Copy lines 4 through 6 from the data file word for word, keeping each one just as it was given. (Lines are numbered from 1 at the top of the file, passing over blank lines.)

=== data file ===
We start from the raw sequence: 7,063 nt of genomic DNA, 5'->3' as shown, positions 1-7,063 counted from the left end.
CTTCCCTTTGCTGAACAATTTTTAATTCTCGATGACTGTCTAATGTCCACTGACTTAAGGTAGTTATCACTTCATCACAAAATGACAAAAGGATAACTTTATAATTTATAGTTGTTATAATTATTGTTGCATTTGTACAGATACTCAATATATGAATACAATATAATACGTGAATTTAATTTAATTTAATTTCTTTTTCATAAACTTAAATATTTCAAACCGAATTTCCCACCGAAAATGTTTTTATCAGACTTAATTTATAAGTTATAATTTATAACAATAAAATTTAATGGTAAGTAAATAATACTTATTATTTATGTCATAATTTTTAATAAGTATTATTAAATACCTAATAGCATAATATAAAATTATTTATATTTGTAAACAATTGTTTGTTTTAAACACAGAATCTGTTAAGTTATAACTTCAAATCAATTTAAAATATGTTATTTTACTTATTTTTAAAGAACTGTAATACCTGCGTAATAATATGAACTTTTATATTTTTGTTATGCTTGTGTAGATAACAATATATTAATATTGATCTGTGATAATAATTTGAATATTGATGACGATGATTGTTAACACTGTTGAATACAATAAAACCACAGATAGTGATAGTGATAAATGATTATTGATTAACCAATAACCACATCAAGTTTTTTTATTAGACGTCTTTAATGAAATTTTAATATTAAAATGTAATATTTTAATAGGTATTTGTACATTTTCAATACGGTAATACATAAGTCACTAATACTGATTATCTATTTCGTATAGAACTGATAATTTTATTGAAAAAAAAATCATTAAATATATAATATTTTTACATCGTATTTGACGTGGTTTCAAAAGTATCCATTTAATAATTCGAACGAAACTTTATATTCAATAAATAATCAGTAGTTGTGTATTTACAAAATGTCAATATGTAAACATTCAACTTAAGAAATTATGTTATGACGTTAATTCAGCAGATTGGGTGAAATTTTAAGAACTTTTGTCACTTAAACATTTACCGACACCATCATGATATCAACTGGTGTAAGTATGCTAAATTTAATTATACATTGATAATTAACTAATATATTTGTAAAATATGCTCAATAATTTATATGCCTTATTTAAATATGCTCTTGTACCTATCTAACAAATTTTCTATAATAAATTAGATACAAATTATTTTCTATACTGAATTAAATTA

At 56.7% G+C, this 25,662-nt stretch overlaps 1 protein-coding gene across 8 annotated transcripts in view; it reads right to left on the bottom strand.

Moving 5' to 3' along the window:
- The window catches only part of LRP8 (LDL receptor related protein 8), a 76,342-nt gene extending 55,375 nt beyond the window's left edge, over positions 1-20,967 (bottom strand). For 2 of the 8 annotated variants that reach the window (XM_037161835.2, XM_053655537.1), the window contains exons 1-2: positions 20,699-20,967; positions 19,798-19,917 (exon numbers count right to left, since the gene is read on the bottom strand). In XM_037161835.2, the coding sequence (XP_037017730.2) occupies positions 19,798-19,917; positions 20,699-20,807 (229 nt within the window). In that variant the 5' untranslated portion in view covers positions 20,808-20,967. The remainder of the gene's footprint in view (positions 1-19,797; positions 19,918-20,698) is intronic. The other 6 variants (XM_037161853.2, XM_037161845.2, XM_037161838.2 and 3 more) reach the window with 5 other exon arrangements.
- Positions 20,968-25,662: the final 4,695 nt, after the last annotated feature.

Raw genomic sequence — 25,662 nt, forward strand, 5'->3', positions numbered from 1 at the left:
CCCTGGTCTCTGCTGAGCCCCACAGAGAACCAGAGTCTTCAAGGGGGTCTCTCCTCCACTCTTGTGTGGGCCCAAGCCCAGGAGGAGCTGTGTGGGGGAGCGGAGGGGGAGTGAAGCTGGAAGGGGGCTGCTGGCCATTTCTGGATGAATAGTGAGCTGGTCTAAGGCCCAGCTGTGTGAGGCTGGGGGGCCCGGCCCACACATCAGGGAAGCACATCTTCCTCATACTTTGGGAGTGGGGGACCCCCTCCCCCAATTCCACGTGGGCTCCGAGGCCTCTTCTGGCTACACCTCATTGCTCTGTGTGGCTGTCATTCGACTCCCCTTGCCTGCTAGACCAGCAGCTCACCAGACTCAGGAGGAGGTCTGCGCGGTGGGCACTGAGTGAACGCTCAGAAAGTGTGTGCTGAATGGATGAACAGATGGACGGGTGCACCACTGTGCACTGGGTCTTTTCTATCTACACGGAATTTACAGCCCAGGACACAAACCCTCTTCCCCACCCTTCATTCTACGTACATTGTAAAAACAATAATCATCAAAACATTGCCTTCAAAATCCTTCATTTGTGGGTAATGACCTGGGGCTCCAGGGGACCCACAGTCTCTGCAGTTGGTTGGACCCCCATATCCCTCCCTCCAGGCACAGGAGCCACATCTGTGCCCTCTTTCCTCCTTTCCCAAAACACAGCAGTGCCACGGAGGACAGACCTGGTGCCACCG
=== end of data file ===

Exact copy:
Moving 5' to 3' along the window:
- The window catches only part of LRP8 (LDL receptor related protein 8), a 76,342-nt gene extending 55,375 nt beyond the window's left edge, over positions 1-20,967 (bottom strand). For 2 of the 8 annotated variants that reach the window (XM_037161835.2, XM_053655537.1), the window contains exons 1-2: positions 20,699-20,967; positions 19,798-19,917 (exon numbers count right to left, since the gene is read on the bottom strand). In XM_037161835.2, the coding sequence (XP_037017730.2) occupies positions 19,798-19,917; positions 20,699-20,807 (229 nt within the window). In that variant the 5' untranslated portion in view covers positions 20,808-20,967. The remainder of the gene's footprint in view (positions 1-19,797; positions 19,918-20,698) is intronic. The other 6 variants (XM_037161853.2, XM_037161845.2, XM_037161838.2 and 3 more) reach the window with 5 other exon arrangements.
- Positions 20,968-25,662: the final 4,695 nt, after the last annotated feature.